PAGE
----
Actually, these words I’m offering today do us all a disservice, tickling the thought-centers, stimulating perceptions through language and new relationships among phenomena. Please—if you can, step aside from thinking about and understanding, and just look, just be present in what is, with unwavering honesty.

Nampo Jomyo, the 13th century Zen master posthumously named Daio Kokushi instructs us in his verse “On Zen” to exhaust our words, to empty our thoughts. We have all struggled with this instruction in one way or other. But the flood of words proves inexhaustible. The effort to empty thoughts only reveals a mind full of endless notions of emptying thoughts. But generations of Zen teachings point to something else – the place before thinking. Not temporally before—as in return to infancy or to some brainless prehistoric state, but the kind of before that is always with us, like the foundation of a building, or the ground that makes a garden possible; the raw earth before conceptualization; the raw earth of sensory experience before thinking, before the separating out of self and other.

We just visited this place that is noplace, the place before thinking, through the realm of touch. It is completely possible to enter the place that is noplace through seeing and hearing also.  It’s actually a place we cannot leave, so formulating instructions on how to exhaust words and empty thoughts is booby-trapped to begin with.

That’s why I was delighted to find that in a letter to a student, Nampo Jomyo himself wrote:

look directly at before the enlightened ones were present, before the world was differentiated; twenty-four hours a day, walking, standing, sitting, reclining, carefully, continuously, closely, minutely, look, look, all the time. When this directed effort becomes fully developed and pure, suddenly in an instant you are united, the routine mind is shattered and you see the fundamental countenance, the scenery of the basic ground. (National Teacher Daio’s Letters to Meditators, Thomas F. Cleary, trans., in The Original Face: An Anthology of Rinzai Zen, Grove Press, 1978. pp. 59-74.)

Thus, when a student asked, “What is the pure and everlasting body of reality?”  

Yunmen said, “A fence of flowers and healing herbs.” (BCR, Case 39)

 

When a monk asked Ta-lung, “The body of form and color perishes.   What is the indestructible Dharma-body?”

Ta-lung said, “The mountain flowers bloom like brocade; the river between the hills runs blue as indigo.” (BCR, Case 82)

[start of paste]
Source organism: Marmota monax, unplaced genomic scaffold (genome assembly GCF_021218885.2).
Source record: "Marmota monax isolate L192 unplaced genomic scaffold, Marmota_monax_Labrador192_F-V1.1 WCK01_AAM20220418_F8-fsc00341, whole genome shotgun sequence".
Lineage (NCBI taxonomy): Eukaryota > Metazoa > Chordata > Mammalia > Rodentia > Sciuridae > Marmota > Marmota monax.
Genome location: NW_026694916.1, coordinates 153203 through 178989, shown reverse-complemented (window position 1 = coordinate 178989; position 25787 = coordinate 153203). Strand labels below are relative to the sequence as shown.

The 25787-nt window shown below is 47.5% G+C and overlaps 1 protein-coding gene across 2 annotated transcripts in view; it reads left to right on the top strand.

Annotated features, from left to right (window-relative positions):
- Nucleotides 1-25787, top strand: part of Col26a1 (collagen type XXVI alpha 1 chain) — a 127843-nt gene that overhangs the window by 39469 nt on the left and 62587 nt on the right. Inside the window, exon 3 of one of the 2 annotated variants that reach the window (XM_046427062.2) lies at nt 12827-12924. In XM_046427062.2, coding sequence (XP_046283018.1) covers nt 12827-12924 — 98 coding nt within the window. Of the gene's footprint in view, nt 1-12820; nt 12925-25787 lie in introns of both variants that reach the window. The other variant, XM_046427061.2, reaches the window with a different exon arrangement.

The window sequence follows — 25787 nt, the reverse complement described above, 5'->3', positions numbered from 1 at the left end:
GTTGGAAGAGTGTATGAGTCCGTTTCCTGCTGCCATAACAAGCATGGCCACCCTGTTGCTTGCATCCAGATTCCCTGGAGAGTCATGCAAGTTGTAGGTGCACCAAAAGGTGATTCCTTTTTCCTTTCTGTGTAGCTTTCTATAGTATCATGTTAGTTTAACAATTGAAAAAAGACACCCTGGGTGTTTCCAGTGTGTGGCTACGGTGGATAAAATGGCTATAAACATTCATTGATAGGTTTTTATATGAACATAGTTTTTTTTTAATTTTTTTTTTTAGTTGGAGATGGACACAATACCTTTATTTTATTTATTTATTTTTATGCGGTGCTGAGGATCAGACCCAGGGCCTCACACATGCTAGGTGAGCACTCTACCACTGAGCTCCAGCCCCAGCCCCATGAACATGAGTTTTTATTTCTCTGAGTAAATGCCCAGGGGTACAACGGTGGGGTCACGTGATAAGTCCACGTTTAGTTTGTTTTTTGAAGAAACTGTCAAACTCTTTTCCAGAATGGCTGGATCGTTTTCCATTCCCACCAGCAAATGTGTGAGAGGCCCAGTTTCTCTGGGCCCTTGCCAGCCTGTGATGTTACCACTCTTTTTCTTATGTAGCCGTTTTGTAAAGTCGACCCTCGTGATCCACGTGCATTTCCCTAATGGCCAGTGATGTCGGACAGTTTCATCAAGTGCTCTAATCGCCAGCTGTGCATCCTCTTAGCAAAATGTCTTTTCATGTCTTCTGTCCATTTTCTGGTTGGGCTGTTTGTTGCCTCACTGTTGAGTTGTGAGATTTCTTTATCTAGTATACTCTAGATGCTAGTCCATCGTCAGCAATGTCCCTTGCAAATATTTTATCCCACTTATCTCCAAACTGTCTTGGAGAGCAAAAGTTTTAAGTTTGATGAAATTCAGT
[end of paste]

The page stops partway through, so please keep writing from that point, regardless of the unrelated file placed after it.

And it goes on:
Dogen said, “. . . the mind of eternal buddhas is fences, walls, tiles, and  pebbles.”      (Kobusshin)

and in Actualizing the Fundamental Point Dogen explains:

To study the Buddha Way is to study the self. To study the self is to forget the self. To forget the self is to be actualized by myriad things. When actualized by myriad things, your body and mind as well as the bodies and minds of others drop away.

As you go about the day looking, step by step, moment by moment, attend to the moment—and eyes are revealed as screen and keyboard, becoming light through an opening, and green exuberance of rain-soaked plants. Ears come forth as the howl of passing jets and ticking clocks, becoming ringing in the ears, shouts and laughter in the distance. Moving feet show up as the textures of wood floor, becoming gravel road, becoming concrete steps, becoming woodchip path, grass . . . All of these appearances and more morphing, morphing freely—it may be as though you’ve become a rolling translucent mirror without a frame or reflective backing, simply showing yourself as the livening of all phenomena in the moment as they change and pass. That rolling translucence is constantly moving through, with no separate shape or form beyond the way light and texture reveals you as fences, walls, tiles, and pebbles. This mirroring is your true nature as forms/sounds/scents and yes, even thoughts – not as the content but as the sensations of thought-phenomena.

Zen master Shishuang entered the hall and addressed the monks, saying,

Each of you has what is fundamental.
There’s no point in searching for it.
It’s not to be found in right or wrong,
nor in anything you can talk about.
The entire source of the teaching of a lifetime,
capable of setting people’s lives in order,
all comes down to this very moment,
directly to the fact that the Dharma body has no body. (Ferguson, p.211)

Because the pure and everlasting body of reality—the indestructible Dharma-body—has no body, in attending to the moment, in touching the ground, we share one body—as trees, elephants, turtles, mayflies, stones, clouds, rivers, mountains, and other people.

For the rest of today, dare to follow Nampo Jomyo’s advice: look directly at before the world is differentiated. That is—attend to sensations, not to what we call objects, twenty-four hours a day, walking, standing, sitting, reclining, carefully, continuously, closely, minutely, attend, attend all the time, until the routine mind is shattered and you see the fundamental countenance, the scenery of the basic ground.

. . . mountain flowers bloom like brocade;
the river between the hills runs blue as indigo.